Weeks of failed negotiations on pandemic-related aid has led to House Speaker Nancy Pelosi and Treasury Secretary Steve Mnuchin, representing two sides of the debate on how further stimulus packages should proceed, agreeing to attempt a compromise.
A report from Reuters chronicles the past few days — an effort to issue a fifth coronavirus package fell apart on Friday (Aug. 7), and that led to President Donald Trump taking it upon himself to issue several executive actions, addressing things like unemployment boosts and eviction orders, along with student loans and payroll taxes.
Pelosi and Mnuchin both seemed willing to go for a smaller deal that would dole out some reduced measure of aid for the rest of the year, and then they'd revisit talks in January, Reuters reported. That would be after the November elections, though, which could reshape the landscape of power on Capitol Hill.
Mnuchin said he wanted to "pass legislation on things that we agree on,” he said in an interview with Fox News.
"We don’t have to get everything done at once," he said in the interview. "What we should do is get things done for the American public now, come back for another bill afterwards.”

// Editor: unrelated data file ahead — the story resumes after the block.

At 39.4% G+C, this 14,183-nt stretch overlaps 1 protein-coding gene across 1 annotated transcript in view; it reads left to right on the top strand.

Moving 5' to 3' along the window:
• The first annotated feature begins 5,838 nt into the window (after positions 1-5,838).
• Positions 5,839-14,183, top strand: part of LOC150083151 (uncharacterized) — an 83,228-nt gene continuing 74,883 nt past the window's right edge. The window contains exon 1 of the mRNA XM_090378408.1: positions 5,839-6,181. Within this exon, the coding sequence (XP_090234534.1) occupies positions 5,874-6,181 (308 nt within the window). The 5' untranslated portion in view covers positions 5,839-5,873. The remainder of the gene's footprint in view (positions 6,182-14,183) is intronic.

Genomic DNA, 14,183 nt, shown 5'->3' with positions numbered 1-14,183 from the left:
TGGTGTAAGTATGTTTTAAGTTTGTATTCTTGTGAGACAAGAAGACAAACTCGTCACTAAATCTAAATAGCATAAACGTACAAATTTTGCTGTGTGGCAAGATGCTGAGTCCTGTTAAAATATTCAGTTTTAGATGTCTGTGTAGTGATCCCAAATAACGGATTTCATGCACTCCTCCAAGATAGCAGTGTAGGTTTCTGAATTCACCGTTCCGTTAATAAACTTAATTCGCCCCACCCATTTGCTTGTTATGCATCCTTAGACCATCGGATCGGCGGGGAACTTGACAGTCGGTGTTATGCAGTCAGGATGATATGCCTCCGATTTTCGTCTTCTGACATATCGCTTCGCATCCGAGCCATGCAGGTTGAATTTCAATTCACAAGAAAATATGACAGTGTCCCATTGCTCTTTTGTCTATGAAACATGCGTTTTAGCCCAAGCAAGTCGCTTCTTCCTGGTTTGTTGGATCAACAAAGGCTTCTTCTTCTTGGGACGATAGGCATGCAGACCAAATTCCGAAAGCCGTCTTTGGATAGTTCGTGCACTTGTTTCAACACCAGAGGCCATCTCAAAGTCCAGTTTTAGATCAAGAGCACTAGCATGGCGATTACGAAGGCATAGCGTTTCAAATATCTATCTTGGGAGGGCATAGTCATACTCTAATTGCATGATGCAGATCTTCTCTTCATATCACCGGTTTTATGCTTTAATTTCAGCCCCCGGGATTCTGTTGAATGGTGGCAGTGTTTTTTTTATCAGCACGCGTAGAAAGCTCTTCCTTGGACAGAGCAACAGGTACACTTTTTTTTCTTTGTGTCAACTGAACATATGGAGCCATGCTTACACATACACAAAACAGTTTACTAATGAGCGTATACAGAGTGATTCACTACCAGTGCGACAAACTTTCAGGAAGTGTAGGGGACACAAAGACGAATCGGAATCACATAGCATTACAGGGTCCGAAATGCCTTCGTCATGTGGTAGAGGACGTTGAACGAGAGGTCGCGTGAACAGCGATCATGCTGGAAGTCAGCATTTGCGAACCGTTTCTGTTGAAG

Pelosi, along with Democratic presidential candidate Joe Biden, decried Trump's executive orders as half-measures. Pelosi said it was essential to pass a bill, and that she had been amenable to shortening the length of time benefits are offered so as to meet Republicans' cost concerns halfway.
Discussions between the two parties have been at a standstill for weeks. Democrats have been pushing an expansive bill with protections for unemployment, personal stimulus checks, more testing capabilities and more aid for states. Republicans agreed that action needed to be taken, but took a route that was overall less expensive, with less of a safety net for unemployment.
Trump's executive orders provided $300 a week extra for unemployment benefits, deferred some taxes and imposed a partial eviction moratorium, PYMNTS reported.